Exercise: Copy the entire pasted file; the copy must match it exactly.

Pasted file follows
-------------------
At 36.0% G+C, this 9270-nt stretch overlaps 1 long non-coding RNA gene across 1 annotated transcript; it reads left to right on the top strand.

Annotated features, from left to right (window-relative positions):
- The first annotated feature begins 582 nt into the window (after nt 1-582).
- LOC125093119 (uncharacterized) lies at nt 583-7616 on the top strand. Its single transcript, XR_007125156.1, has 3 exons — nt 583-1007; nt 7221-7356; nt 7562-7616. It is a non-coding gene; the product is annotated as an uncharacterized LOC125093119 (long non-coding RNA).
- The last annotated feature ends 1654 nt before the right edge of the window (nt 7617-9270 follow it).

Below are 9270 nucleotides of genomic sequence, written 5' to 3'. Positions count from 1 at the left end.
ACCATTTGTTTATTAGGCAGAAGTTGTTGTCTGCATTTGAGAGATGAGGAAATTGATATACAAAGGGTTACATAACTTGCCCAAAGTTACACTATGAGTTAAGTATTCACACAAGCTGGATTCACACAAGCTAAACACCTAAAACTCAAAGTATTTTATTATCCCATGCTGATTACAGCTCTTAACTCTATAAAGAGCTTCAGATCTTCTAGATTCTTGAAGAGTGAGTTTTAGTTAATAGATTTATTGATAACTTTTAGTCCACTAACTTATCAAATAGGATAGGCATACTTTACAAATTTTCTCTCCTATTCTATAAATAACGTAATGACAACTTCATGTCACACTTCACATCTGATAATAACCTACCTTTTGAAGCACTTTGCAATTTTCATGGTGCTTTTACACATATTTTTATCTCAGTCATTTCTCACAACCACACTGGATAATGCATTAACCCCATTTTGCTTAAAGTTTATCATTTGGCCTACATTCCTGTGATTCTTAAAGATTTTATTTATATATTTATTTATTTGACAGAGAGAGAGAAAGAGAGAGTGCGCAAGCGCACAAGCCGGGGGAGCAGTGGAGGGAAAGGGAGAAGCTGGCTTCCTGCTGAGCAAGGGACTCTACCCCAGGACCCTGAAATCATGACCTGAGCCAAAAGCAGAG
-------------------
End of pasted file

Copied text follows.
At 36.0% G+C, this 9270-nt stretch overlaps 1 long non-coding RNA gene across 1 annotated transcript; it reads left to right on the top strand.

Annotated features, from left to right (window-relative positions):
- The first annotated feature begins 582 nt into the window (after nt 1-582).
- LOC125093119 (uncharacterized) lies at nt 583-7616 on the top strand. Its single transcript, XR_007125156.1, has 3 exons — nt 583-1007; nt 7221-7356; nt 7562-7616. It is a non-coding gene; the product is annotated as an uncharacterized LOC125093119 (long non-coding RNA).
- The last annotated feature ends 1654 nt before the right edge of the window (nt 7617-9270 follow it).

Below are 9270 nucleotides of genomic sequence, written 5' to 3'. Positions count from 1 at the left end.
ACCATTTGTTTATTAGGCAGAAGTTGTTGTCTGCATTTGAGAGATGAGGAAATTGATATACAAAGGGTTACATAACTTGCCCAAAGTTACACTATGAGTTAAGTATTCACACAAGCTGGATTCACACAAGCTAAACACCTAAAACTCAAAGTATTTTATTATCCCATGCTGATTACAGCTCTTAACTCTATAAAGAGCTTCAGATCTTCTAGATTCTTGAAGAGTGAGTTTTAGTTAATAGATTTATTGATAACTTTTAGTCCACTAACTTATCAAATAGGATAGGCATACTTTACAAATTTTCTCTCCTATTCTATAAATAACGTAATGACAACTTCATGTCACACTTCACATCTGATAATAACCTACCTTTTGAAGCACTTTGCAATTTTCATGGTGCTTTTACACATATTTTTATCTCAGTCATTTCTCACAACCACACTGGATAATGCATTAACCCCATTTTGCTTAAAGTTTATCATTTGGCCTACATTCCTGTGATTCTTAAAGATTTTATTTATATATTTATTTATTTGACAGAGAGAGAGAAAGAGAGAGTGCGCAAGCGCACAAGCCGGGGGAGCAGTGGAGGGAAAGGGAGAAGCTGGCTTCCTGCTGAGCAAGGGACTCTACCCCAGGACCCTGAAATCATGACCTGAGCCAAAAGCAGAG